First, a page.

If I were to ask you, “What is the #1 challenge you face with employees?”, how many of you would list one or more of the things below?
Well, that’s exactly what I did at my expo booth at the Florida Attractions Association conference in June. I wanted to know what people were struggling with in terms of employee behavior and performance. It was interesting because some people grabbed a marker right away and added their thoughts to the list, while others needed time to ponder the question for a bit. Either way, it was fascinating to hear their perspectives.
Of course me being me, I had to ask where they thought these behaviors came from. Some offered a quizzical look and said, “I just don’t know”. Others sheepishly said, “well, if I’m being honest, it probably stems from something I did… or didn’t do.”
I would tend to agree that a lot of these can relate back to the environment created by the leader and the example they are setting. That said, that might not be the entire story.
To dig a little deeper, we have to ask the question that we seem to get asked a lot… why?
- Why won’t your employees do paperwork?
- Why don’t your employees have passion for the job?
- Why is product quality lacking?
- You get the idea…
But you can’t stop there. You may ask, “Why don’t employees do paperwork?” There could literally be dozens of reasons:
- They don’t know how.
- They don’t have time.
- They don’t understand its importance.
- And so on…
From here, you then have to ask “WHY” again, and for each possible answer.
- Why don’t they know how?
- Why don’t they have time?
- Why don’t they understand the importance?
Let’s tackle one of these… we’ve discovered that they actually DO know how, but say they don’t have time. Okay.
- Why don’t they have time? For grins and giggles, we’ll say this person is a tour guide at your facility. They are currently scheduled for 6 hour shifts, with their first tour starting 30 minutes after they clock in, and their last tour usually ending 15 minutes before the end of their shift. They do three 1.5 hour tours a day, which means they are on tour 4.5 hours out of their 6 hour shift. They need time to rest in between, eat and prep for the next tour. Traditionally, the paperwork has been done at the end of the shift. Your tour guides are saying that 15 minutes (when they are tired from 3 tours) is not enough time to get the paperwork done.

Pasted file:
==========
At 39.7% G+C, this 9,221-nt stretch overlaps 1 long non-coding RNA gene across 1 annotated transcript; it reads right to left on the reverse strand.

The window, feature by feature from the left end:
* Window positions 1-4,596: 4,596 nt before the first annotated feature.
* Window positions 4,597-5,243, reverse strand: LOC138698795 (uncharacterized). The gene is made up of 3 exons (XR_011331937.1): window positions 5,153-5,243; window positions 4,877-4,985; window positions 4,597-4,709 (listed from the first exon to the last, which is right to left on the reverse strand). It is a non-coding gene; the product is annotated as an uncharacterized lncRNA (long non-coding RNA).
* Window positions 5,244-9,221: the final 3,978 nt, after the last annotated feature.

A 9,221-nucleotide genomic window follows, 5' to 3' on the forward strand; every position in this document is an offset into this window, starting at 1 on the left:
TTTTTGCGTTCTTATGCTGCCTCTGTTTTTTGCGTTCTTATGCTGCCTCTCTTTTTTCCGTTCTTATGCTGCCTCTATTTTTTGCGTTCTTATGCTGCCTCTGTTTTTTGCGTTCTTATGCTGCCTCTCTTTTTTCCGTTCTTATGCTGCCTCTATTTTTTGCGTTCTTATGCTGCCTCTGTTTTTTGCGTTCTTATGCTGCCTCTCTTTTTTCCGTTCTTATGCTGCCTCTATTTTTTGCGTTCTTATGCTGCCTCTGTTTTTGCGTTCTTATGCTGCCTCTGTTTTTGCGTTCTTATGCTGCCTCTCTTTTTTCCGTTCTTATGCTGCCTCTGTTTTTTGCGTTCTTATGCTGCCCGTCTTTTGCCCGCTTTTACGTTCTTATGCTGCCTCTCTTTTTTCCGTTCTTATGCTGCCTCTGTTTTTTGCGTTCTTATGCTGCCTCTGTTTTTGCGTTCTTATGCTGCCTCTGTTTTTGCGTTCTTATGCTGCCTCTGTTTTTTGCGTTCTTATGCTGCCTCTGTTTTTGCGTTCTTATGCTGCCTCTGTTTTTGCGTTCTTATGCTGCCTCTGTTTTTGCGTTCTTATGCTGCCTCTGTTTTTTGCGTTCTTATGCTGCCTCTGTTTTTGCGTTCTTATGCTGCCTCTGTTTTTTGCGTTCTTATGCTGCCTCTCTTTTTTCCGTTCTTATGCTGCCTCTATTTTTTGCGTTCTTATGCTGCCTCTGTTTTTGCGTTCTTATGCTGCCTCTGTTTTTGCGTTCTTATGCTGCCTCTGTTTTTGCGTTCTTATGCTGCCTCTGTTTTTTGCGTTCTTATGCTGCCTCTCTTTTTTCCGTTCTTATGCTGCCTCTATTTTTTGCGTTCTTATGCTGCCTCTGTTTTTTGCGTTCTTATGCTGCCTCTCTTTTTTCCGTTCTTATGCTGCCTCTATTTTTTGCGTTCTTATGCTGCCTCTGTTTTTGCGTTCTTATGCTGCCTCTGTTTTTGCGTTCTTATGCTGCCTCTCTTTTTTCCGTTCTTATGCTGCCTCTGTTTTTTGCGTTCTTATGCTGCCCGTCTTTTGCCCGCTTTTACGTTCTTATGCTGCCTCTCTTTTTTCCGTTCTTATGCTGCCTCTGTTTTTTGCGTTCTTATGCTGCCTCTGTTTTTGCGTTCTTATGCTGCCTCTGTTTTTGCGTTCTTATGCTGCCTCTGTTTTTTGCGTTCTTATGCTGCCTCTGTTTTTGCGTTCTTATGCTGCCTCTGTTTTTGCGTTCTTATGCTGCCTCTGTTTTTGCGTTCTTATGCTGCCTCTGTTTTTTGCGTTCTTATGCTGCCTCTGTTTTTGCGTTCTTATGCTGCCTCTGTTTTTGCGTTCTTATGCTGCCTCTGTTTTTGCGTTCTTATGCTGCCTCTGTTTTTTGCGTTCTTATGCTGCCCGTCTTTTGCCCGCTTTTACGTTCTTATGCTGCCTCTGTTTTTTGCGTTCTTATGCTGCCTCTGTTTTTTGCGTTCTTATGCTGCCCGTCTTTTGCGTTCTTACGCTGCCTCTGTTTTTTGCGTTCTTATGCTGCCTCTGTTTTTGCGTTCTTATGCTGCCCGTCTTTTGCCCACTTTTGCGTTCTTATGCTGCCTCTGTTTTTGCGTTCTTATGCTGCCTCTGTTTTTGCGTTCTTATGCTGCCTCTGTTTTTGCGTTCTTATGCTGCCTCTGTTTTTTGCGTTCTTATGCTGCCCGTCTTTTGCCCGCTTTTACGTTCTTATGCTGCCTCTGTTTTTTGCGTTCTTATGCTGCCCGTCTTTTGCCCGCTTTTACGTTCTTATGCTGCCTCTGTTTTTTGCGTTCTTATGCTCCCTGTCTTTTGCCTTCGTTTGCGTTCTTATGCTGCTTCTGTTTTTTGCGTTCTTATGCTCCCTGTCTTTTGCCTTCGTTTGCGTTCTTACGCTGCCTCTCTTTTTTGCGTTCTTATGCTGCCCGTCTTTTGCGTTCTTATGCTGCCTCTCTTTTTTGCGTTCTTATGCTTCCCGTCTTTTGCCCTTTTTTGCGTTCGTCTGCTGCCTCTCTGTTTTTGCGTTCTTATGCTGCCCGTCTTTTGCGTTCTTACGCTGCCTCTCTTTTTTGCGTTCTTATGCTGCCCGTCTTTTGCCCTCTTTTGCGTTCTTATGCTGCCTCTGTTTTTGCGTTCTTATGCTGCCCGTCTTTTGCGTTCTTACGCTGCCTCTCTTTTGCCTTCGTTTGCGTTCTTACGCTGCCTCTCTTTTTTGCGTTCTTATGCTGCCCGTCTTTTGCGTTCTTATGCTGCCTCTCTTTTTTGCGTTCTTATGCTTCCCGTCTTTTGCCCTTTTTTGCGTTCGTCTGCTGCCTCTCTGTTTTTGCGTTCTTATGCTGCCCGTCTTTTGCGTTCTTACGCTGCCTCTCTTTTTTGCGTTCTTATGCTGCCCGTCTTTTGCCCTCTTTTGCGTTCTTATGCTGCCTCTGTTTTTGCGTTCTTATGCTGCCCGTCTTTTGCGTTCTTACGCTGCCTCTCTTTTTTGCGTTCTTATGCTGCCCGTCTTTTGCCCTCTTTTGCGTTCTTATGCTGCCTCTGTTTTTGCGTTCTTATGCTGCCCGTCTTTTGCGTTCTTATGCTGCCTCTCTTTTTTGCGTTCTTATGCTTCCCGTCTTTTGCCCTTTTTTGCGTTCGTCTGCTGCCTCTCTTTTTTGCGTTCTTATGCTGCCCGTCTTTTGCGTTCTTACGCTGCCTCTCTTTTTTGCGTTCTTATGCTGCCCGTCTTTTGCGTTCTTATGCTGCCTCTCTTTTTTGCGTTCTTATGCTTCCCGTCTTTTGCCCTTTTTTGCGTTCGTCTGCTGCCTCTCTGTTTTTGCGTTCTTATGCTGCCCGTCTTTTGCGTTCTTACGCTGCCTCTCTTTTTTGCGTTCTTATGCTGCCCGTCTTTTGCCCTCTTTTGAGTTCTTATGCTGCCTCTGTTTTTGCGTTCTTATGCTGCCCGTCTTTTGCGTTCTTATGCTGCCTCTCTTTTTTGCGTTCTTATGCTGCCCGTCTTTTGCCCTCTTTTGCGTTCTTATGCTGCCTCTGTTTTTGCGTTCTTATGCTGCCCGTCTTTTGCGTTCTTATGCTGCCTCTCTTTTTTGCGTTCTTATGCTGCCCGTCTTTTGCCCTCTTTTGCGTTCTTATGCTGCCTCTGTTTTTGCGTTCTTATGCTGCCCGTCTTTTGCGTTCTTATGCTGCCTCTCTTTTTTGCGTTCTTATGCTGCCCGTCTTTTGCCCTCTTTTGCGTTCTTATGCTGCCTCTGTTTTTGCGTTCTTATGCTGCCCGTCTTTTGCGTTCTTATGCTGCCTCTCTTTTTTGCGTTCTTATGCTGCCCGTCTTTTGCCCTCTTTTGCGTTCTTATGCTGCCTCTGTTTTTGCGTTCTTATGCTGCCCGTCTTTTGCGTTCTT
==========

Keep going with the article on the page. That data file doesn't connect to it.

If you then ask “why is that not enough time to get the paperwork done?”, that leads to… “how long does the paperwork really take?” You realize that to be done correctly, to summarize and close out all three tours, it takes about 30 minutes.
So no, the 15 minutes at the end of the day are not enough.
So we go back to why…
- Why is the paperwork done at the end of the shift?” Because that’s when it’s always been done…. (hopefully you see the opportunity here!)
- Why can’t the paperwork be done in chunks, closing out the tours as you go? That way you are only taking 10 minutes at the end of each tour, and at the end of the shift they should have time to do the last one and get out on time.
So that’s one possible solution to one possible cause of the problem. You give that a try and see if it works. Are your employees now doing their paperwork on a more regular basis? If so, great! If not, back to the drawing board to try something else.
And if you do find that something you did (or didn’t do) caused these situations, take that as good news. If you were part of the problem, you know where to look to find the solution.
Distinguished author, speaker, and industry veteran Matt Heller can sum up what he does in three simple words: Helping Leaders Lead. Matt’s firm, Performance Optimist Consulting, has worked with some of the largest attraction operators in the United States, including Six Flags, Cedar Fair, Universal Studios, Apex Parks Group, and Herschend Family Entertainment, along with countless other parks, zoos, museums, and aquariums. Matt focuses on leadership development, guest service training, eliminating employee burnout, and reducing turnover.